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Metering Range

I want to write a little something about this kit which I will use a bit during the summer. There is an older post about the most recent roll I developed from the camera here.
  The most important thing in the picture above is to the top right: The light meter! This one's a Unittic - I'd never heard about the brand before. It works - that's the whole point. A used light meter is easy to find at a very decent price. Mine was €20 including shipping from the Swedish auction giant. There is an abundance of light meter apps as well. I prefer to keep a real one in my back pocket, though. Most light meters produced 1950 to 1975 were selenium cell based, I gather. That means no need for a battery. It also means that when you've found one it may not work properly even though the metering needle moves, so one needs to check it for accuracy before use, which is an easy task.
  I keep my light meter with me so can use a camera of choice depending on the purpose of the day's photography. I happen to keep a good 5-6 cameras loaded with film in the bright season so can bring any one of them along and get good exposures for sure.
  Mostly I measure for skin tone minus one step. So if skin tone is 1/125th at 1:5,6 (with 400 ASA film) I expose at 1:8. I just point the light meter to my hand which I hold in the preferred light.
  The next thing in the picture I want to mention (in no particular order henceforth) is the case with the snap button. It is the perfect size for keeping the light meter and/or some rolls of film. I just hate it when I have to dig around blindly at the bottom of my bag to find my film. It's much better to keep the small items collected in one place.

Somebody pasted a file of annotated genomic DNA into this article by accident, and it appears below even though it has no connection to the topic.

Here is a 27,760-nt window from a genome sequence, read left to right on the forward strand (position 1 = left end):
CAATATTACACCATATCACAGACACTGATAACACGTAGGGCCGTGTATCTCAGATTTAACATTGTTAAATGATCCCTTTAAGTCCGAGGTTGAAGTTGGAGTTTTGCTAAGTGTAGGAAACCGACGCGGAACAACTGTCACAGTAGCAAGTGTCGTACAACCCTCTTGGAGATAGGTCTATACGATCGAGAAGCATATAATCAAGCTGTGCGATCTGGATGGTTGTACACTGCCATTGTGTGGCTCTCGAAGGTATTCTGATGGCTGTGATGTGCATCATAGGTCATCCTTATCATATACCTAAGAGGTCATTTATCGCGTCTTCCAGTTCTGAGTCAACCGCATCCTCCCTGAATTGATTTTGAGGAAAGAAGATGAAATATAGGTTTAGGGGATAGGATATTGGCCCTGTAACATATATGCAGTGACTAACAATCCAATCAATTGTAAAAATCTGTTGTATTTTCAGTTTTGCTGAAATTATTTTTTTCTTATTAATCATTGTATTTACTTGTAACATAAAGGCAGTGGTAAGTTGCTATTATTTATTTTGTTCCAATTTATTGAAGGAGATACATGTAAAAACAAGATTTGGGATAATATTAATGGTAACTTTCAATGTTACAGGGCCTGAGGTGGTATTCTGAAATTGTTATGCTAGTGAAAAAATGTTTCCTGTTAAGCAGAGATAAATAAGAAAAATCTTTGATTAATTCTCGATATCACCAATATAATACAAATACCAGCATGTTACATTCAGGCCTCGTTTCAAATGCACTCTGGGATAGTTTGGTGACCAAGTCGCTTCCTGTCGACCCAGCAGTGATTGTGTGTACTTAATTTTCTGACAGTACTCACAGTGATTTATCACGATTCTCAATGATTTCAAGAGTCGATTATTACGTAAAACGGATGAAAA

I just love the old metal canisters for film rolls with the brands printed on them. This one doesn't actually contain an Ilford film but a Rollei 400S, which I've bulk loaded.
  The metal lens hood is an important accessory. In my case since I use a lot of older cameras and lenses which have foggy or scratched glass because of old age and extensive usage. When light hits a fogged lens (or one with an abundance of micro-scratches from cleaning and usage) the image that is projected onto the film will be soft in contrasts or have halos around highlights. Eveb reflected strong light also has this effect on some lenses. Therefore a lens hood is indispensible - or cloudy weather!
  My lens hood was initially used on a TLR camera but fit snugly to this lens. It's not screwed on but is held in place by metal clips.
The camera with the crappy lens [sic!] is a Halina 35X. You can see some pictures from last summer here. It's the most basic camera. When you've wound the film you even have to cock the shutter. The photos it produces have a true retro look due in part to the lens' uneven focus (middle) and light vignetting (corners). I think it's perfect! For me the pictures convey a timelessness and sometimes a dreamlike quality. (I have ordered this Lomography Metropolis film which will be perfect for this camera.)
The thing on top of the camera is a rangefinder. Since the camera hasn't got one inside to keep track of the focus one can add a rangefinder. You find focus in it then transfer the information to the focus ring on the camera. Easy peasy. Rangefinders can be bought for €10 and up on auction sites. There were a lot of them produced by known and unknown (cheaper but equally good!) brands.

Here's my Instagrams: #flashknappen #ourbooksmalmo #getourart
and the Etsy shop.

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